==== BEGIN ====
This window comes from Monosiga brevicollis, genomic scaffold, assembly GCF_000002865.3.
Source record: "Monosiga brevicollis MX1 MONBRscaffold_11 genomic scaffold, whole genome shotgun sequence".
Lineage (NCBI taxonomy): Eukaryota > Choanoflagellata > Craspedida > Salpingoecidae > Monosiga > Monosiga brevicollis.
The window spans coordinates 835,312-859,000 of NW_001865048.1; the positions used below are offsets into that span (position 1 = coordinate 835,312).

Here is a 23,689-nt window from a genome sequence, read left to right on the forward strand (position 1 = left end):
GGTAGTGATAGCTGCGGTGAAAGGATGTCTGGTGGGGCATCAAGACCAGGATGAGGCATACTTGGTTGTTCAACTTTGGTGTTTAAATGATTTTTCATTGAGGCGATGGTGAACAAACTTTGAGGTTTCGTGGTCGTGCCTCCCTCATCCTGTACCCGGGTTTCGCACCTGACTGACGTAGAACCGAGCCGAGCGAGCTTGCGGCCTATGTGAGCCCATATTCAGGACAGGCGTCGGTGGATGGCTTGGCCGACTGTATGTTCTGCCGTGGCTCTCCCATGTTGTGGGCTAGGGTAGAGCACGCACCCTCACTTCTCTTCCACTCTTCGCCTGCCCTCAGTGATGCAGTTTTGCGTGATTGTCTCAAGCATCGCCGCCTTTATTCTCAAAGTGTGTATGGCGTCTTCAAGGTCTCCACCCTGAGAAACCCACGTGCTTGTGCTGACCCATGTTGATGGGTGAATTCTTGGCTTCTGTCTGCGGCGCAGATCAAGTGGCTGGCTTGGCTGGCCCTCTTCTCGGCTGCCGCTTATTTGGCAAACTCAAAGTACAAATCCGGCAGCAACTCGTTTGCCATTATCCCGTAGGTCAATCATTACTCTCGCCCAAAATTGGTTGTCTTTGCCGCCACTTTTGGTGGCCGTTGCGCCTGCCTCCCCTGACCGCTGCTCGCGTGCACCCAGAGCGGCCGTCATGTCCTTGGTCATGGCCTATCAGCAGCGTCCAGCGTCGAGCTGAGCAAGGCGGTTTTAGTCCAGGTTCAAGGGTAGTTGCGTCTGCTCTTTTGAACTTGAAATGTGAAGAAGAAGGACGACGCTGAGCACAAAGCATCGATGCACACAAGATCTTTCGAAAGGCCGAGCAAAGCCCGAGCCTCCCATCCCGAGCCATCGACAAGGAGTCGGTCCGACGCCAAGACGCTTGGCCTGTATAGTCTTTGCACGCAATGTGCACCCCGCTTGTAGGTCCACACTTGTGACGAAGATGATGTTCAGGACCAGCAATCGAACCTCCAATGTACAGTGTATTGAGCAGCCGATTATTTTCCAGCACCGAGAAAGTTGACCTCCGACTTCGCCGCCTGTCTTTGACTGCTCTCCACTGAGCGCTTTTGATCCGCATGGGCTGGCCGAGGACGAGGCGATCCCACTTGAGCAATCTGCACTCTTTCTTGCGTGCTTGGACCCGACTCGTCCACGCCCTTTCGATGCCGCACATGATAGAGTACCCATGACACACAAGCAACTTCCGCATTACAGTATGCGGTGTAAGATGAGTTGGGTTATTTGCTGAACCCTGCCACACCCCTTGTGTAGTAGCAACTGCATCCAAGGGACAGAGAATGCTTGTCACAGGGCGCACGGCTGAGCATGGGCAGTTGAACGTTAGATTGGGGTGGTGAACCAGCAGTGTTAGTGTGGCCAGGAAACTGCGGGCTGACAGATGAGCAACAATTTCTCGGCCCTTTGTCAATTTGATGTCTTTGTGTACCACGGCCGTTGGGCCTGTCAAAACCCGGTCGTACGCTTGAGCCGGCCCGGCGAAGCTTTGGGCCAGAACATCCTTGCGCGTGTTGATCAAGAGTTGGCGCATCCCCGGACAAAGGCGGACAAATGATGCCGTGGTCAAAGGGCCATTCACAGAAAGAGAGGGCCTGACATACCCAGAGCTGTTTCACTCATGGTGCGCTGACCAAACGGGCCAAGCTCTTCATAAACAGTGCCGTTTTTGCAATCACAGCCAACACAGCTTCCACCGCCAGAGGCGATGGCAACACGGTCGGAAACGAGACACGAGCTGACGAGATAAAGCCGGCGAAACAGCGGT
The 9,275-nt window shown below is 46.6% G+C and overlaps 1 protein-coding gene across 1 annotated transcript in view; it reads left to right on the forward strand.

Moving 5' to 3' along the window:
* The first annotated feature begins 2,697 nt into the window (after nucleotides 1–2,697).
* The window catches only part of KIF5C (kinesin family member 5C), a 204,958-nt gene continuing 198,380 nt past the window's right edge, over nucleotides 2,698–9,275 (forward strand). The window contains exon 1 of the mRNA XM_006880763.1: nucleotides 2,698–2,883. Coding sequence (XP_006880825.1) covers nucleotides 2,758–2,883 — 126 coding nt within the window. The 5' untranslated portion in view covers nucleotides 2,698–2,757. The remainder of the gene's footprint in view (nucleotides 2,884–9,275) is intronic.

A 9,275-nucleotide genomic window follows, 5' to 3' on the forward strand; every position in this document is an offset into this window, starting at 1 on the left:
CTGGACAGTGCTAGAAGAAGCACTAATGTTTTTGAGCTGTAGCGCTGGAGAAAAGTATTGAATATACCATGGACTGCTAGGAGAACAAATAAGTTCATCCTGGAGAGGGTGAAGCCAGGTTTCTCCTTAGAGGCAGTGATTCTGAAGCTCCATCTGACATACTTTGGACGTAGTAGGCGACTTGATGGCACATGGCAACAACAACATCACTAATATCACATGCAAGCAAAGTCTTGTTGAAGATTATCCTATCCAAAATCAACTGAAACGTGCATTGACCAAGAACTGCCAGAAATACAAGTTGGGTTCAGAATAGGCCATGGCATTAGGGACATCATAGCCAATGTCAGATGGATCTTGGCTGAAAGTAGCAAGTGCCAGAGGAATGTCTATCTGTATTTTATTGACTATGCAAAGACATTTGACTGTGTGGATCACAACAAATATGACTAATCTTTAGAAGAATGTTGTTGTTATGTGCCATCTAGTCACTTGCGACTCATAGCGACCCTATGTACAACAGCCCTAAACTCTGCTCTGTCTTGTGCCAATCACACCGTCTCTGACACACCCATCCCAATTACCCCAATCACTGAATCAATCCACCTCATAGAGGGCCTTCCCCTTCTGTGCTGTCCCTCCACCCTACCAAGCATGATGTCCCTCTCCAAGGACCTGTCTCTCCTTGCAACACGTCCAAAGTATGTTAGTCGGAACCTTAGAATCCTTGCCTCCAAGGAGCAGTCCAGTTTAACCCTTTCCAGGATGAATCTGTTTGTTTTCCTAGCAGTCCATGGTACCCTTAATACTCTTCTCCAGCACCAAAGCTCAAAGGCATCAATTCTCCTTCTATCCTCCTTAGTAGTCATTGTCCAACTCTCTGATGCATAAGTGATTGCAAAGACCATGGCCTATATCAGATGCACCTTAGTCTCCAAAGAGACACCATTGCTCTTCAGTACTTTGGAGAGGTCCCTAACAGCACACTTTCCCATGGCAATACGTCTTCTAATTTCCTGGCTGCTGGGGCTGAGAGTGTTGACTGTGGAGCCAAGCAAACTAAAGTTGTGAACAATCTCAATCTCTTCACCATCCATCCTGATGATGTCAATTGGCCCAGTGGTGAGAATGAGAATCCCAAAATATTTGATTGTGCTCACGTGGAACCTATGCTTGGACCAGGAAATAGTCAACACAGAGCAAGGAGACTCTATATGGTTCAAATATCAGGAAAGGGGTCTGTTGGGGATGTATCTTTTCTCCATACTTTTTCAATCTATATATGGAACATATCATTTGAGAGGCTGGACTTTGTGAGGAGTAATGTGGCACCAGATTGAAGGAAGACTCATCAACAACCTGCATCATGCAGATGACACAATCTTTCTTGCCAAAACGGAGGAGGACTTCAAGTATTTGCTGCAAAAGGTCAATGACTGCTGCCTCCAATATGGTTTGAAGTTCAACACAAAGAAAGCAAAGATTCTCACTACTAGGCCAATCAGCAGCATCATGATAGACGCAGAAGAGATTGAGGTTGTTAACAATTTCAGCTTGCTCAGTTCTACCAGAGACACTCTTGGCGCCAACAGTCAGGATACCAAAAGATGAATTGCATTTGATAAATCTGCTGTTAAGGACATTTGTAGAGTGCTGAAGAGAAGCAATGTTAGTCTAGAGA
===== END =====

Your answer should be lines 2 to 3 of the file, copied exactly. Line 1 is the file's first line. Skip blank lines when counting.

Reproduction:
Source record: "Monosiga brevicollis MX1 MONBRscaffold_11 genomic scaffold, whole genome shotgun sequence".
Lineage (NCBI taxonomy): Eukaryota > Choanoflagellata > Craspedida > Salpingoecidae > Monosiga > Monosiga brevicollis.